COMPUTING SCIENCE & MATHEMATICAL AND STATISTICAL SCIENCES
If you are a computer science student, interested in machine learning, why should you take the SML program? What are the benefits? And what are the pitfalls?
Fact is, 90 percent of machine learning is based on statistics ideas. Statistical ideas, statistical thinking constitute the core of the subject. If you really want to understand overfitting, cross validation and what is it good for, what are the limits to learnability, what are the adaptive methods, why is LASSO a good idea (if it is a good idea at all), you better speak the language that is used to describe results about these issues. The SML program gives you a chance to build strong foundations in probability theory and statistics. These days the boundary between machine learning and statistics is even less clear than it was ever before. Statisticians publish in machine learning journals and at machine learning conferences and machine learning researchers publish at statistics journals. After all, they are all after creating better techniques to deal with the need to create better models to produce better predictions. In fact, the demand for rigorous analysis of algorithms is bigger than ever -- and for all the good reasons: A solid understanding of algorithms is necessary so that the tower of results building on the top of each other do not collapse. Empirical evidence is important, but it can never tell the whole story. The reasoning so far tried to convince you that taking the program enhances your chances of building a solid foundation. This might even lead to a good PhD. But what happens after that? You will surely look for jobs. Will you be at an advantage or disadvantage compared to others who do not have a degree specialization? We think that taking the program puts you at an advantage. In fact, it almost doubles your chances of being employed. These days, even employers (looking for machine learning researchers) are aware that machine learning and statistics are tightly intervowen. They will likely care about that you have a degree that certifies that you speak both languages. You can also think that now you can apply for both jobs that require a computer science/machine learning background or a statistics/probability theory background. You can double your chances. If you consider staying in the academia, you should know that many, many openings are in statistics. In fact, quite a few graduates of us got jobs at statistics departments. Your chances would be even better if you took the SML program.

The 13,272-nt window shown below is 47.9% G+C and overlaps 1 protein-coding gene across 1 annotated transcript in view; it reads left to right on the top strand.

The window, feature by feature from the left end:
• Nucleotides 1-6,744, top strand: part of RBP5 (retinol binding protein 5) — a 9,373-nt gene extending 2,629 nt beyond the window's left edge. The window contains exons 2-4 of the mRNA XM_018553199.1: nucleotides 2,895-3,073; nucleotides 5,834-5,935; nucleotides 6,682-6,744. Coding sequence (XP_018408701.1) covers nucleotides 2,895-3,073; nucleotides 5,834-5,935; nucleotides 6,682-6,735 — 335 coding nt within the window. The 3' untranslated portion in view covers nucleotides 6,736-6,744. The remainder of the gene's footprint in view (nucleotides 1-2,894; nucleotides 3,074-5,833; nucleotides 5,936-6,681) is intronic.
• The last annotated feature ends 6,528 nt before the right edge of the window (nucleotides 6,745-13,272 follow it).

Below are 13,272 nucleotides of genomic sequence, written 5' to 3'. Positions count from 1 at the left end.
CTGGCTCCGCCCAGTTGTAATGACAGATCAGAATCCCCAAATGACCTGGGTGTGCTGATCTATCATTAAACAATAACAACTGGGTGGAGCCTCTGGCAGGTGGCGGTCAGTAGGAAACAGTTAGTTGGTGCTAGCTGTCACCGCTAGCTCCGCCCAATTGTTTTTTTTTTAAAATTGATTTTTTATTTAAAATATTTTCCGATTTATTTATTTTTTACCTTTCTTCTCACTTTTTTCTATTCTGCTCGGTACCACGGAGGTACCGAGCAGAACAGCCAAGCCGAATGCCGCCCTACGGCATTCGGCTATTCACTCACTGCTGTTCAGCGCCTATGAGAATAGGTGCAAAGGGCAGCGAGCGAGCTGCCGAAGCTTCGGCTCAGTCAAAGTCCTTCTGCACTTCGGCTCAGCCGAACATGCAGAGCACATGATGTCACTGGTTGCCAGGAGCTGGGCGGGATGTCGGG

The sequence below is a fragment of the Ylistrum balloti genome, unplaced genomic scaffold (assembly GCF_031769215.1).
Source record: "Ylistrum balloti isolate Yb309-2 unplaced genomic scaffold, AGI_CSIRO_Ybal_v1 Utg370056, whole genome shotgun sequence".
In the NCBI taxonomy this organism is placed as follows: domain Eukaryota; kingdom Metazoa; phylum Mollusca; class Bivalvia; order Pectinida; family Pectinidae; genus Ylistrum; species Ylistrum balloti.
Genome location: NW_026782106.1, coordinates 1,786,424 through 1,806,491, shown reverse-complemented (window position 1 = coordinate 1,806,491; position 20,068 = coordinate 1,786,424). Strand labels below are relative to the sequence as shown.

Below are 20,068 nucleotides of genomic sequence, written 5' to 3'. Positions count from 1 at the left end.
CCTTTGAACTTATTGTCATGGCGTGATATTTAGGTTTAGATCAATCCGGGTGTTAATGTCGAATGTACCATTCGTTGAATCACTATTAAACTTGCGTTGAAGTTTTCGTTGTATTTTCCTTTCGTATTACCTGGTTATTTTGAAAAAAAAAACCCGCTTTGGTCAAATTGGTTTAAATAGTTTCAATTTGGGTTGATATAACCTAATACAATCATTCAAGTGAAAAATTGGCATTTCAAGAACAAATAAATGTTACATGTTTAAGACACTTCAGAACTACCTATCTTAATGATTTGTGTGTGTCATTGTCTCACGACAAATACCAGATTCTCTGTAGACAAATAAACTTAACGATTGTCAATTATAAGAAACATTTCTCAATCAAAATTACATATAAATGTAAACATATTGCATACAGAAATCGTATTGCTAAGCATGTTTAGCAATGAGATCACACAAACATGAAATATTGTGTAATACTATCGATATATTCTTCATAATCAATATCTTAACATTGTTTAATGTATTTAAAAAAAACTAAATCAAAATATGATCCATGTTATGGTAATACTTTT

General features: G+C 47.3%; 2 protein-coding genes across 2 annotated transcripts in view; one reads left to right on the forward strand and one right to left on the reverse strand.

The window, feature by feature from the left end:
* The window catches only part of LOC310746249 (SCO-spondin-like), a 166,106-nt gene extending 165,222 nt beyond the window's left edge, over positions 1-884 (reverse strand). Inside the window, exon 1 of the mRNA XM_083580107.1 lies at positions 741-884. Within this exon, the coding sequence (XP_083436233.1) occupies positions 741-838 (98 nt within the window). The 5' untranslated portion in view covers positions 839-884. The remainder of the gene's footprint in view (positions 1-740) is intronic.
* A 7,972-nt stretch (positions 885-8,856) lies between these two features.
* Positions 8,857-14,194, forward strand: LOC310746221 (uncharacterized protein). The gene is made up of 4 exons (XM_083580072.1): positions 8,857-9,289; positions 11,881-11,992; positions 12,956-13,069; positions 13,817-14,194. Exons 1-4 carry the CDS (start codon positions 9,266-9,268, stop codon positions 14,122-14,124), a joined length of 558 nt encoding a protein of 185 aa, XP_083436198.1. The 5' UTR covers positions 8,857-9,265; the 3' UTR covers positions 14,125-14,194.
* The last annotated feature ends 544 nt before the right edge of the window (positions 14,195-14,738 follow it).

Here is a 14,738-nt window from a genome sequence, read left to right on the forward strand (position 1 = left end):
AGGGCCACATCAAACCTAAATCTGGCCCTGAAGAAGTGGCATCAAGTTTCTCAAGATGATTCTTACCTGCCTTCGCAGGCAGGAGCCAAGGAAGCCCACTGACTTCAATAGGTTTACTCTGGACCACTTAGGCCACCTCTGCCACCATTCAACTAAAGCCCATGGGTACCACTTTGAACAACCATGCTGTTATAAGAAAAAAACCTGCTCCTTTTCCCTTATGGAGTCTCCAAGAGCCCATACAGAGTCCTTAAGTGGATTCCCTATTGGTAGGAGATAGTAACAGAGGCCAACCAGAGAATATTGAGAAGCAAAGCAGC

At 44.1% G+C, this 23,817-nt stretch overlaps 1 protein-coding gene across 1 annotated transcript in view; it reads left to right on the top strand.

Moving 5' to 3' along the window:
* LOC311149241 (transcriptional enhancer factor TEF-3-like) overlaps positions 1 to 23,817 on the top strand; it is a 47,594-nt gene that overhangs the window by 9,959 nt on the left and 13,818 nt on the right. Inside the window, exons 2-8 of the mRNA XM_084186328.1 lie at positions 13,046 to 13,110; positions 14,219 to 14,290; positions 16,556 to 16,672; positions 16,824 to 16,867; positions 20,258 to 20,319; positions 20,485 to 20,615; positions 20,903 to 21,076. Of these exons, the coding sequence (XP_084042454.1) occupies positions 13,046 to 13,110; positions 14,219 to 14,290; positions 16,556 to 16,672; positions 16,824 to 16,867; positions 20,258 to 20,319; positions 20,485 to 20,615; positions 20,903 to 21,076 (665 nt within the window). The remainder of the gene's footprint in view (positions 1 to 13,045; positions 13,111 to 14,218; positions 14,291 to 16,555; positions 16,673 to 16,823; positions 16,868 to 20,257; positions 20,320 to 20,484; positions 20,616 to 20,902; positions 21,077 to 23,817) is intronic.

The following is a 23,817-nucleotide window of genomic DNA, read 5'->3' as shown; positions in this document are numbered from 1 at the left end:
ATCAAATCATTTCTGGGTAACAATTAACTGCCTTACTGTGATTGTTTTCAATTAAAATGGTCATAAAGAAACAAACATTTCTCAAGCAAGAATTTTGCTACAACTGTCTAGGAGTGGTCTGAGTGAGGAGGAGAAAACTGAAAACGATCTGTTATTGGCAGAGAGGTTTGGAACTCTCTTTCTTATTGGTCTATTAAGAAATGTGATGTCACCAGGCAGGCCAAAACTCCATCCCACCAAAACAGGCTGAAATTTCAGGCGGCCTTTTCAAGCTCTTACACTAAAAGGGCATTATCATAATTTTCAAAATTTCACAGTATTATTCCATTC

What if you are a statistics student? Why should you care?
Well, machine learning is a very vibrant, fast growing part (if you like) of statistics. Many new models pop up, the opportunities flourish. For some reason, in machine learning people like non-standard models, situations. This creates many wonderful research opportunities. Also, being a new subject, maybe you do not even have to work that hard to get a reasonable recognition by the community (well, the truth is that everyone has to work hard).
Regarding the job situation, the above reasoning works for you, too. You can double your chances. Having a specialization in machine learning means that you are literal in computer science. Google, Yahoo, Amazon, Netflix and more: Probably you have heard about these companies. They take many of the computer science graduates and they are especially interested in employing machine learning researchers.
Who should not take the SML program?
If you are a computer science student and you are bored of theories, math, probability theory, do not take the program. If you are afraid of hard work, do not take it. In fact, the load in this program is slightly higher than in the normal program. But this should be no surprise: there are no free lunches in graduate school (well, free pizza, maybe..). For more specific information about the program (requirements, etc.), visit the program description page here.